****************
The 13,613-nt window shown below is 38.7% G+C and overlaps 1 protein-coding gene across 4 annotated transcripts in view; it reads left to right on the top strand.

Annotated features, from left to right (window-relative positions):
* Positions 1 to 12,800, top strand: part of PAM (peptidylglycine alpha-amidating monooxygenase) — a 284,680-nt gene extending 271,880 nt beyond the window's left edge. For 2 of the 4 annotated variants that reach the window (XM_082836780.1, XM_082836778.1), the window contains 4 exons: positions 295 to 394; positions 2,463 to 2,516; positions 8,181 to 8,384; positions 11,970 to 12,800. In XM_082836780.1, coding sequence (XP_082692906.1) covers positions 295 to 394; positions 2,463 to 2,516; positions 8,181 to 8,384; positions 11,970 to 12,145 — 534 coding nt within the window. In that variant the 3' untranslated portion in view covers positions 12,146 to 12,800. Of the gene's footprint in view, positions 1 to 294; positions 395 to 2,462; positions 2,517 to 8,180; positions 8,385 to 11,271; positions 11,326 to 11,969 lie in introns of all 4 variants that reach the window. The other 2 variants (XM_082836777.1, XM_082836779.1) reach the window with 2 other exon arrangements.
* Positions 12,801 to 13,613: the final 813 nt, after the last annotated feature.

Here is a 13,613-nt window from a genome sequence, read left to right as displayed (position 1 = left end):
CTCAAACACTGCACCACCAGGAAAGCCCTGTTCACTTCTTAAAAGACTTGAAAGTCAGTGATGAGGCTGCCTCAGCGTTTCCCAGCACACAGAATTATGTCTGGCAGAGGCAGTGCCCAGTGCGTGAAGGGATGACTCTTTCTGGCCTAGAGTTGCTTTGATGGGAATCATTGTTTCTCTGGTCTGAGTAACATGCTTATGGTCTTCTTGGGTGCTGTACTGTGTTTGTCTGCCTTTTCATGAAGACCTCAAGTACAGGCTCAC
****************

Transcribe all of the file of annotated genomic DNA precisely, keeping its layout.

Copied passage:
The 13,613-nt window shown below is 38.7% G+C and overlaps 1 protein-coding gene across 4 annotated transcripts in view; it reads left to right on the top strand.

Annotated features, from left to right (window-relative positions):
* Positions 1 to 12,800, top strand: part of PAM (peptidylglycine alpha-amidating monooxygenase) — a 284,680-nt gene extending 271,880 nt beyond the window's left edge. For 2 of the 4 annotated variants that reach the window (XM_082836780.1, XM_082836778.1), the window contains 4 exons: positions 295 to 394; positions 2,463 to 2,516; positions 8,181 to 8,384; positions 11,970 to 12,800. In XM_082836780.1, coding sequence (XP_082692906.1) covers positions 295 to 394; positions 2,463 to 2,516; positions 8,181 to 8,384; positions 11,970 to 12,145 — 534 coding nt within the window. In that variant the 3' untranslated portion in view covers positions 12,146 to 12,800. Of the gene's footprint in view, positions 1 to 294; positions 395 to 2,462; positions 2,517 to 8,180; positions 8,385 to 11,271; positions 11,326 to 11,969 lie in introns of all 4 variants that reach the window. The other 2 variants (XM_082836777.1, XM_082836779.1) reach the window with 2 other exon arrangements.
* Positions 12,801 to 13,613: the final 813 nt, after the last annotated feature.

Here is a 13,613-nt window from a genome sequence, read left to right as displayed (position 1 = left end):
CTCAAACACTGCACCACCAGGAAAGCCCTGTTCACTTCTTAAAAGACTTGAAAGTCAGTGATGAGGCTGCCTCAGCGTTTCCCAGCACACAGAATTATGTCTGGCAGAGGCAGTGCCCAGTGCGTGAAGGGATGACTCTTTCTGGCCTAGAGTTGCTTTGATGGGAATCATTGTTTCTCTGGTCTGAGTAACATGCTTATGGTCTTCTTGGGTGCTGTACTGTGTTTGTCTGCCTTTTCATGAAGACCTCAAGTACAGGCTCAC